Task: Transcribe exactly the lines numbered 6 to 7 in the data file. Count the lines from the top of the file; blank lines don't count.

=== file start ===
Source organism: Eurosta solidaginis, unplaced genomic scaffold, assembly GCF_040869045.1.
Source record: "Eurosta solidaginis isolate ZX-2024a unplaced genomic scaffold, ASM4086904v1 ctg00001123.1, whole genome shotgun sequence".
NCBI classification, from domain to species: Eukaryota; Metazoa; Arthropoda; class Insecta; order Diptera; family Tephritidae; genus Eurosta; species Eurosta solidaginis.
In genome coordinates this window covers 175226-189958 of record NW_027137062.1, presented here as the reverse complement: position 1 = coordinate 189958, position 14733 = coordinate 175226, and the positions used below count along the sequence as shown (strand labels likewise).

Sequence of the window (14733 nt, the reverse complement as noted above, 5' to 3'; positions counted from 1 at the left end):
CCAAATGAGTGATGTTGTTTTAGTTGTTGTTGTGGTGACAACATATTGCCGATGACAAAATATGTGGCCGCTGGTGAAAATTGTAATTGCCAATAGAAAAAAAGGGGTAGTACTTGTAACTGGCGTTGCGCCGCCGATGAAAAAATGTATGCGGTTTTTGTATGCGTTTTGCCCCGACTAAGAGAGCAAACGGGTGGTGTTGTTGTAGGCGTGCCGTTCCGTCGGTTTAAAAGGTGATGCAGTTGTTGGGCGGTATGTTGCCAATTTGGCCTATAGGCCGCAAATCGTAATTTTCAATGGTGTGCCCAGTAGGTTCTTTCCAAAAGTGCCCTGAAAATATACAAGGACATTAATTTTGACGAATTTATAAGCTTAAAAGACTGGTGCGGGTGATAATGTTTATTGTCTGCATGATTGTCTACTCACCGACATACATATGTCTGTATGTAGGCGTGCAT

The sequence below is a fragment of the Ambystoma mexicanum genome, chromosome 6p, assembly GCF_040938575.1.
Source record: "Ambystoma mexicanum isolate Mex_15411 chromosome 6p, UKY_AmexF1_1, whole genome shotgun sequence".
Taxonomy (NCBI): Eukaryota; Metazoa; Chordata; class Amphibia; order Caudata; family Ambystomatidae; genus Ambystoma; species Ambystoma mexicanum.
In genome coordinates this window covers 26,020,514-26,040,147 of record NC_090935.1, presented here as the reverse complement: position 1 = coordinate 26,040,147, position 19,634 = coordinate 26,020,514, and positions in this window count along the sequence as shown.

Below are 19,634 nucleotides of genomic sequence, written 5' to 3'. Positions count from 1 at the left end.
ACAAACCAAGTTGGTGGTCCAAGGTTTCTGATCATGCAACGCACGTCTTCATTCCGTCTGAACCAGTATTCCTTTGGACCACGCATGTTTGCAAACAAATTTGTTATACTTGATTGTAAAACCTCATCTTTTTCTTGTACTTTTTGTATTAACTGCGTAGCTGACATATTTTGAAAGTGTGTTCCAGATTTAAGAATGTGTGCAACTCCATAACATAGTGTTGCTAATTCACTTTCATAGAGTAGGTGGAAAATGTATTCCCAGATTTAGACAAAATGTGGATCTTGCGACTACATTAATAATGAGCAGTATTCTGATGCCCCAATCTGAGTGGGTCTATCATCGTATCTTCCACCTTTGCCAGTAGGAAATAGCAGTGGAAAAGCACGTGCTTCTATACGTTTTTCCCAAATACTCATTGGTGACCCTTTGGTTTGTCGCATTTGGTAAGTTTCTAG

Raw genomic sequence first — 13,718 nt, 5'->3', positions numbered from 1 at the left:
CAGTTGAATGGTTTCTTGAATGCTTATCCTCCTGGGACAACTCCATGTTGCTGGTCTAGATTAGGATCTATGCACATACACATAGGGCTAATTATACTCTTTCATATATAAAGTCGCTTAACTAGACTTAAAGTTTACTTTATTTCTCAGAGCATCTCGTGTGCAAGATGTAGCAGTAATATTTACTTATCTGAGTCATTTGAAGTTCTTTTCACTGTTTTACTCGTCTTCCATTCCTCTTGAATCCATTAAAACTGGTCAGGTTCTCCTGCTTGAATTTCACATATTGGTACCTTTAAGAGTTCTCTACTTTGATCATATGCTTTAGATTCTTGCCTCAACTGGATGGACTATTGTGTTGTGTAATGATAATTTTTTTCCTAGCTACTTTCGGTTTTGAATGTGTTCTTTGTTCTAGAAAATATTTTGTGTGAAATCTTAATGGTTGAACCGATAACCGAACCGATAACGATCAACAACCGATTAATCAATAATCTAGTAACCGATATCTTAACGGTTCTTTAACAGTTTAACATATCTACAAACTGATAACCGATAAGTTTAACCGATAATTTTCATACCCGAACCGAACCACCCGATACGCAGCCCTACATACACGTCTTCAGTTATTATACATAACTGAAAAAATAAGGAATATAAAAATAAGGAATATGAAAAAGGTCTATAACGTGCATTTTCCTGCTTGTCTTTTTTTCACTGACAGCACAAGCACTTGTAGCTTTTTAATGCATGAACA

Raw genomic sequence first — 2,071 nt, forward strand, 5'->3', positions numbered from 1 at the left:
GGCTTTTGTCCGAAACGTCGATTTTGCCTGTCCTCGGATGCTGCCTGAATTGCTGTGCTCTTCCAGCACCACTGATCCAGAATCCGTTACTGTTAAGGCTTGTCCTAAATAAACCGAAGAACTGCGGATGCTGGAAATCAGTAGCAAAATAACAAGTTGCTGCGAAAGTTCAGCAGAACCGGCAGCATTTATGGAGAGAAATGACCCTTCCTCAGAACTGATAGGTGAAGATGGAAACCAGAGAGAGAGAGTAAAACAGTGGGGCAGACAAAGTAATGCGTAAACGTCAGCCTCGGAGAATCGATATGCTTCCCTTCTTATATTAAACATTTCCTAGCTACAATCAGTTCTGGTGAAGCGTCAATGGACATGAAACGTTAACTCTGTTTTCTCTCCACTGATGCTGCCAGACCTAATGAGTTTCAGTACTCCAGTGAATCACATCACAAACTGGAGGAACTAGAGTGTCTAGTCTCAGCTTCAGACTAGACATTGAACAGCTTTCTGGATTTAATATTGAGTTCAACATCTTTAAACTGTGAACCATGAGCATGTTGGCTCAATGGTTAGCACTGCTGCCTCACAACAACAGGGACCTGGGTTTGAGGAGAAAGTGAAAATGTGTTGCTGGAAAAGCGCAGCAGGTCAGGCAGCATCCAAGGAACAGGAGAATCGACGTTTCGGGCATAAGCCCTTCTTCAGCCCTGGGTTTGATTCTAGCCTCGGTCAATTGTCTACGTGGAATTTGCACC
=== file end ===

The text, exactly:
CCAAATGAGTGATGTTGTTTTAGTTGTTGTTGTGGTGACAACATATTGCCGATGACAAAATATGTGGCCGCTGGTGAAAATTGTAATTGCCAATAGAAAAAAAGGGGTAGTACTTGTAACTGGCGTTGCGCCGCCGATGAAAAAATGTATGCGGTTTTTGTATGCGTTTTGCCCCGACTAAGAGAGCAAACGGGTGGTGTTGTTGTAGGCGTGCCGTTCCGTCGGTTTAAAAGGTGATGCAGTTGTTGGGCGGTATGTTGCCAATTTGGCCTATAGGCCGCAAATCGTAATTTTCAATGGTGTGCCCAGTAGGTTCTTTCCAAAAGTGCCCTGAAAATATACAAGGACATTAATTTTGACGAATTTATAAGCTTAAAAGACTGGTGCGGGTGATAATGTTTATTGTCTGCATGATTGTCTACTCACCGACATACATATGTCTGTATGTAGGCGTGCAT

The sequence below is a fragment of the Ambystoma mexicanum genome, chromosome 6p, assembly GCF_040938575.1.